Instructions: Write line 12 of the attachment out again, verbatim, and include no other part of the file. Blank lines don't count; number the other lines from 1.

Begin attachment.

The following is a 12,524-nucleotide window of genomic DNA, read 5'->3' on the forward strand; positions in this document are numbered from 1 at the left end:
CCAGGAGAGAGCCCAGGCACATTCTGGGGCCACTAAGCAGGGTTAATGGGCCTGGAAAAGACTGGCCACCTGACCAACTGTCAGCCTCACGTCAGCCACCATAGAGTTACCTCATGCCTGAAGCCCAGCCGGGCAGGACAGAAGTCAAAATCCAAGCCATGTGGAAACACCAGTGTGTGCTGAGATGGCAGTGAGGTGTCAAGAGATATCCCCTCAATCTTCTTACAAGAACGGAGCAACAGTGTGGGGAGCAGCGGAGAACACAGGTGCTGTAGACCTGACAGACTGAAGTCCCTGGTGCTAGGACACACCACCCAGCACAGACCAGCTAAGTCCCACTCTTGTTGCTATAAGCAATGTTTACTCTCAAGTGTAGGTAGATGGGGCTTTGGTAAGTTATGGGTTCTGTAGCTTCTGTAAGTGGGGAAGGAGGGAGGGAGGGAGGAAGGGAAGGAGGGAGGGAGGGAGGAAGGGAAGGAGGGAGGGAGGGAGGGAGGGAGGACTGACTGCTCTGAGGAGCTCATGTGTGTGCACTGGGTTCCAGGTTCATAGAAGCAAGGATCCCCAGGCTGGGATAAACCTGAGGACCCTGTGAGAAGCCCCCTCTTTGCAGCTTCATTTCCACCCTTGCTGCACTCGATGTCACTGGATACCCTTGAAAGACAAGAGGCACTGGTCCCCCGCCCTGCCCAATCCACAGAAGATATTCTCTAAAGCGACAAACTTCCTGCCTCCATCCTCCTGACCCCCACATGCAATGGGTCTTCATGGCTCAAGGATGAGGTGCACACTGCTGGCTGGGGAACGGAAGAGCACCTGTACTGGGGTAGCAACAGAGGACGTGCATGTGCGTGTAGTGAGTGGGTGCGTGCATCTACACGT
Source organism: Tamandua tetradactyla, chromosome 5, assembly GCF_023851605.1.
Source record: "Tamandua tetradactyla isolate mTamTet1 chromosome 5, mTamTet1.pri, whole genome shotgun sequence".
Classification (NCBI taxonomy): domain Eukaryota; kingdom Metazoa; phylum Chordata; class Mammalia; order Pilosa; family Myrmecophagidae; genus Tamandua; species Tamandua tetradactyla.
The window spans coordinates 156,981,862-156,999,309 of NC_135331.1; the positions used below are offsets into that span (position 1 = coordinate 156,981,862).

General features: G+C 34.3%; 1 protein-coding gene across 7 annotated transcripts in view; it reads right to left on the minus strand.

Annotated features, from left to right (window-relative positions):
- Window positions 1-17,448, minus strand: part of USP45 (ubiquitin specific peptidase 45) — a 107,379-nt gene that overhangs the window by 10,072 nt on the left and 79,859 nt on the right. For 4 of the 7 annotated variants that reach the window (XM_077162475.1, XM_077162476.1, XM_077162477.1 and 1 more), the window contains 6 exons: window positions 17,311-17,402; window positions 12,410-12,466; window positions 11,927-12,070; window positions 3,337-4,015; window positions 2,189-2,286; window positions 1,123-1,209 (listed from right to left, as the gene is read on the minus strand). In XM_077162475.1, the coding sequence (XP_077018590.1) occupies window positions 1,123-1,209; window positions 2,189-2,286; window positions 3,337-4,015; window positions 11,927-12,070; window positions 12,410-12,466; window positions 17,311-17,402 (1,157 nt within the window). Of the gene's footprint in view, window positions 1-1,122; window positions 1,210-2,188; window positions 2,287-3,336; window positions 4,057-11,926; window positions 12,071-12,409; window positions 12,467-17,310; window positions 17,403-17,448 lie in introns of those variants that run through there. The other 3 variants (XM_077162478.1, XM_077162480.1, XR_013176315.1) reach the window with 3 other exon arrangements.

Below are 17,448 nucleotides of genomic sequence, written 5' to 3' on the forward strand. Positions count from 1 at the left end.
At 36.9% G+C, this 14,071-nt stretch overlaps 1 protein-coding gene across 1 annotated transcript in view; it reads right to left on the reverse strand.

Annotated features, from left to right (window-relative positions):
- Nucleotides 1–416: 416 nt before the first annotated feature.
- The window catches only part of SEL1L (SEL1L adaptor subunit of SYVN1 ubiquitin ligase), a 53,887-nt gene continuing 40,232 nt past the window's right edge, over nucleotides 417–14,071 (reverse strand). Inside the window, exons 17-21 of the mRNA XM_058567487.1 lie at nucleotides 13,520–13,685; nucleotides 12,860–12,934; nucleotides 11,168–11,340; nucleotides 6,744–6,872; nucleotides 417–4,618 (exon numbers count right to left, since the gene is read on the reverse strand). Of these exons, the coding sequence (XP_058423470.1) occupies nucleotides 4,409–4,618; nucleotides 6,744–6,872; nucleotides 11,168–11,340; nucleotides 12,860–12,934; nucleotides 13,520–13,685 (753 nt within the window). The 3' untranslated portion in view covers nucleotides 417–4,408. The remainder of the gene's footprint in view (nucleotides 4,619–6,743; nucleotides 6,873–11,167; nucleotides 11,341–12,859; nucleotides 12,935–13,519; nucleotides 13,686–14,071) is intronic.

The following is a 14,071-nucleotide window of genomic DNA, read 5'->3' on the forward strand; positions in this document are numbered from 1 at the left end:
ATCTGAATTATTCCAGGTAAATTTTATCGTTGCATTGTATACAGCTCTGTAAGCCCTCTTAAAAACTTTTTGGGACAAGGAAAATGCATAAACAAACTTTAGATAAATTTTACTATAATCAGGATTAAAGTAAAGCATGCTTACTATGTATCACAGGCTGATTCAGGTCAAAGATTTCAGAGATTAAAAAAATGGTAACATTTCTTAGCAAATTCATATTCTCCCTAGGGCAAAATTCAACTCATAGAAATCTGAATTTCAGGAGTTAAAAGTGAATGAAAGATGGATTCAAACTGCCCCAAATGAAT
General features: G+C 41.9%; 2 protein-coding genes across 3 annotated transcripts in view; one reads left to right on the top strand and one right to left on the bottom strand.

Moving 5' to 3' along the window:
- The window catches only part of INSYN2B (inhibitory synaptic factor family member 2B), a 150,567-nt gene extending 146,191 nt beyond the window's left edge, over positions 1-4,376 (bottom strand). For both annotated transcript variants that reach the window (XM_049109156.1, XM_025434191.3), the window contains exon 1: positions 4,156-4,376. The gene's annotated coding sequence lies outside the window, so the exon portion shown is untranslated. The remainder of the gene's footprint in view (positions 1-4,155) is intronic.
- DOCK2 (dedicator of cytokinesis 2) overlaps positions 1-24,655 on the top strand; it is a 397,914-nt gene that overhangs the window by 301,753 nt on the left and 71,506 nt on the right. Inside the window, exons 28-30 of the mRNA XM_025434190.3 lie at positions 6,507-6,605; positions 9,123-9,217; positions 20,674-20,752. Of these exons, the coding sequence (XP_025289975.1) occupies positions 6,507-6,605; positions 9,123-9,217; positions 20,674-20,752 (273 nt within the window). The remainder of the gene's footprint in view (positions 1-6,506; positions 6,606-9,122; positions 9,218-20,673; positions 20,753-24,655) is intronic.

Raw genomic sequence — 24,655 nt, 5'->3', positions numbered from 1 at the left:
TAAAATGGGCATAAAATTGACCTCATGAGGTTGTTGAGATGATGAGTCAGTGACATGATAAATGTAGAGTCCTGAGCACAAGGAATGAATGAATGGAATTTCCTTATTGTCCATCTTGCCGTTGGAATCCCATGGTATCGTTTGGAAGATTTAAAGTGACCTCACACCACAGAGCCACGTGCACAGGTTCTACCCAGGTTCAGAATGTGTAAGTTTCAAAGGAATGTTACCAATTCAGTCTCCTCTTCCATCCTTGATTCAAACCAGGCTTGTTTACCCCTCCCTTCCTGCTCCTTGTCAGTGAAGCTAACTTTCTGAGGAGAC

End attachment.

Annotated features, from left to right (window-relative positions):